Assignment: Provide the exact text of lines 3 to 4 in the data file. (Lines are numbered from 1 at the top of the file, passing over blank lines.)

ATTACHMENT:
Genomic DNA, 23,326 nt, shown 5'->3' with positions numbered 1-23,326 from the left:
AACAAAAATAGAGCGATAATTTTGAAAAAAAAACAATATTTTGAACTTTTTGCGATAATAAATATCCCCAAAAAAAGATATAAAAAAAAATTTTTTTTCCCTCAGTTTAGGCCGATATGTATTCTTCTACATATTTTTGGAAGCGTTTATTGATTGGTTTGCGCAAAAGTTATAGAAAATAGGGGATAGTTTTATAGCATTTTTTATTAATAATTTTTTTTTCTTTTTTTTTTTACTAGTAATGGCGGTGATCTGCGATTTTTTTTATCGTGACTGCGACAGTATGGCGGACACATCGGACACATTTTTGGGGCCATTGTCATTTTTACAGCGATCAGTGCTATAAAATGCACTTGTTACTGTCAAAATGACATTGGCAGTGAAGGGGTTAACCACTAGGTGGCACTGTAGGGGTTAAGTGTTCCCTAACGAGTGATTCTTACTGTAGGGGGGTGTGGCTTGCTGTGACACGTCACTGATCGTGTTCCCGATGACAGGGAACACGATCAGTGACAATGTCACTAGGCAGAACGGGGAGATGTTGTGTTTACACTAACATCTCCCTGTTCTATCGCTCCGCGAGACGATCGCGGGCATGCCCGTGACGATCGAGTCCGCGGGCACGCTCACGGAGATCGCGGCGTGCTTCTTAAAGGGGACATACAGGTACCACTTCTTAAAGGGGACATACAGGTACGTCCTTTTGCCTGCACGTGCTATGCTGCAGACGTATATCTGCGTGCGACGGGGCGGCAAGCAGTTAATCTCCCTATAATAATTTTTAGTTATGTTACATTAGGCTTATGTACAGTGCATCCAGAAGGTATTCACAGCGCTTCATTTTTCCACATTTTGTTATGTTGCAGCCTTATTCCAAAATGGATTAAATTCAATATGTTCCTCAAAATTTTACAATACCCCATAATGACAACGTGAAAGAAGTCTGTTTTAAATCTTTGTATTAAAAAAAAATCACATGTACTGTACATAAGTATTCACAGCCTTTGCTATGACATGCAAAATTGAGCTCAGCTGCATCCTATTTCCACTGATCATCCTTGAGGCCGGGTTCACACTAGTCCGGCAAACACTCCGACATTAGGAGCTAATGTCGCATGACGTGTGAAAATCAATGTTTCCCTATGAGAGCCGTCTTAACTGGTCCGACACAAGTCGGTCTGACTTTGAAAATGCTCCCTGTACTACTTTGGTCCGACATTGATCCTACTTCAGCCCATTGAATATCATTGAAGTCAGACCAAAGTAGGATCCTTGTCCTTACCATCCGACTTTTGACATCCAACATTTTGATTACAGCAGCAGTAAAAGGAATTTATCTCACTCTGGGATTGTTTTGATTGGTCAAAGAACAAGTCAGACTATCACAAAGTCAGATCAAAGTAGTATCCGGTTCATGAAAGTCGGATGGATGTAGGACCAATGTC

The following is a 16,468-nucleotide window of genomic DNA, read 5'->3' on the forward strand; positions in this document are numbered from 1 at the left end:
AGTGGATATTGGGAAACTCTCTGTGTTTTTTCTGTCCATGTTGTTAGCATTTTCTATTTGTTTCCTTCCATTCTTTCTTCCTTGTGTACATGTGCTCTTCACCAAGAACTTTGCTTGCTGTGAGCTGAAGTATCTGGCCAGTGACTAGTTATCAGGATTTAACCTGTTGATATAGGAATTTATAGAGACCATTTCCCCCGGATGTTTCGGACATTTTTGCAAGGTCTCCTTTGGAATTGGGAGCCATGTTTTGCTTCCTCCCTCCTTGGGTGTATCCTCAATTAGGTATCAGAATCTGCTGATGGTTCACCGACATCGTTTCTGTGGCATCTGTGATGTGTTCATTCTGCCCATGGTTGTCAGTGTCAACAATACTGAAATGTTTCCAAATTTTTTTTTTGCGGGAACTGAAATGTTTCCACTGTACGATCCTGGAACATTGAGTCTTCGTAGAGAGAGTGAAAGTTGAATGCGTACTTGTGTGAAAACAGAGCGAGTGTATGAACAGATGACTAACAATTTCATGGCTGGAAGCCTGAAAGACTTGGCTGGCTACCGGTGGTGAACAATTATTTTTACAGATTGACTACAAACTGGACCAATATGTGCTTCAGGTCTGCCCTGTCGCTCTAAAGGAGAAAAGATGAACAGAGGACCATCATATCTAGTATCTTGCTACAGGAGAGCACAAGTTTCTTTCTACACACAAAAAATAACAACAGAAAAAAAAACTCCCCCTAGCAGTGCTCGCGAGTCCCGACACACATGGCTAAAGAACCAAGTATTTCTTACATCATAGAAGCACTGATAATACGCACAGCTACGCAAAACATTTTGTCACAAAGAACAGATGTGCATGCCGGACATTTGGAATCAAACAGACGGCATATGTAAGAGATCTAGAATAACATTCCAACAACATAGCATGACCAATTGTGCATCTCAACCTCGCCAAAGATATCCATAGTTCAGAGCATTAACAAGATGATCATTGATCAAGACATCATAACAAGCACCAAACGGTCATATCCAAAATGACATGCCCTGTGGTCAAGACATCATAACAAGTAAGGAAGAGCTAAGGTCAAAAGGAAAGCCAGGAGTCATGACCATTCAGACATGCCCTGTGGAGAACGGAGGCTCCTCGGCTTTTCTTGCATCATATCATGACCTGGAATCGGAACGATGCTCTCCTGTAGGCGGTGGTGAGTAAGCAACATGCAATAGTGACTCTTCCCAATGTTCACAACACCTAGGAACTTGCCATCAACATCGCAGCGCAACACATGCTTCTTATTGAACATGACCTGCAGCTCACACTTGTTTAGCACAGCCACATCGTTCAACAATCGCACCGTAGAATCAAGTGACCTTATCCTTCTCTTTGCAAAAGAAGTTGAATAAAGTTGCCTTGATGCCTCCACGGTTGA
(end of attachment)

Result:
The following is a 16,468-nucleotide window of genomic DNA, read 5'->3' on the forward strand; positions in this document are numbered from 1 at the left end:
AGTGGATATTGGGAAACTCTCTGTGTTTTTTCTGTCCATGTTGTTAGCATTTTCTATTTGTTTCCTTCCATTCTTTCTTCCTTGTGTACATGTGCTCTTCACCAAGAACTTTGCTTGCTGTGAGCTGAAGTATCTGGCCAGTGACTAGTTATCAGGATTTAACCTGTTGATATAGGAATTTATAGAGACCATTTCCCCCGGATGTTTCGGACATTTTTGCAAGGTCTCCTTTGGAATTGGGAGCCATGTTTTGCTTCCTCCCTCCTTGGGTGTATCCTCAATTAGGTATCAGAATCTGCTGATGGTTCACCGACATCGTTTCTGTGGCATCTGTGATGTGTTCATTCTGCCCATGGTTGTCAGTGTCAACAATACTGAAATGTTTCCAAATTTTTTTTTTGCGGGAACTGAAATGTTTCCACTGTACGATCCTGGAACATTGAGTCTTCGTAGAGAGAGTGAAAGTTGAATGCGTACTTGTGTGAAAACAGAGCGAGTGTATGAACAGATGACTAACAATTTCATGGCTGGAAGCCTGAAAGACTTGGCTGGCTACCGGTGGTGAACAATTATTTTTACAGATTGACTACAAACTGGACCAATATGTGCTTCAGGTCTGCCCTGTCGCTCTAAAGGAGAAAAGATGAACAGAGGACCATCATATCTAGTATCTTGCTACAGGAGAGCACAAGTTTCTTTCTACACACAAAAAATAACAACAGAAAAAAAAACTCCCCCTAGCAGTGCTCGCGAGTCCCGACACACATGGCTAAAGAACCAAGTATTTCTTACATCATAGAAGCACTGATAATACGCACAGCTACGCAAAACATTTTGTCACAAAGAACAGATGTGCATGCCGGACATTTGGAATCAAACAGACGGCATATGTAAGAGATCTAGAATAACATTCCAACAACATAGCATGACCAATTGTGCATCTCAACCTCGCCAAAGATATCCATAGTTCAGAGCATTAACAAGATGATCATTGATCAAGACATCATAACAAGCACCAAACGGTCATATCCAAAATGACATGCCCTGTGGTCAAGACATCATAACAAGTAAGGAAGAGCTAAGGTCAAAAGGAAAGCCAGGAGTCATGACCATTCAGACATGCCCTGTGGAGAACGGAGGCTCCTCGGCTTTTCTTGCATCATATCATGACCTGGAATCGGAACGATGCTCTCCTGTAGGCGGTGGTGAGTAAGCAACATGCAATAGTGACTCTTCCCAATGTTCACAACACCTAGGAACTTGCCATCAACATCGCAGCGCAACACATGCTTCTTATTGAACATGACCTGCAGCTCACACTTGTTTAGCACAGCCACATCGTTCAACAATCGCACCGTAGAATCAAGTGACCTTATCCTTCTCTTTGCAAAAGAAGTTGAATAAAGTTGCCTTGATGCCTCCACGGTTGA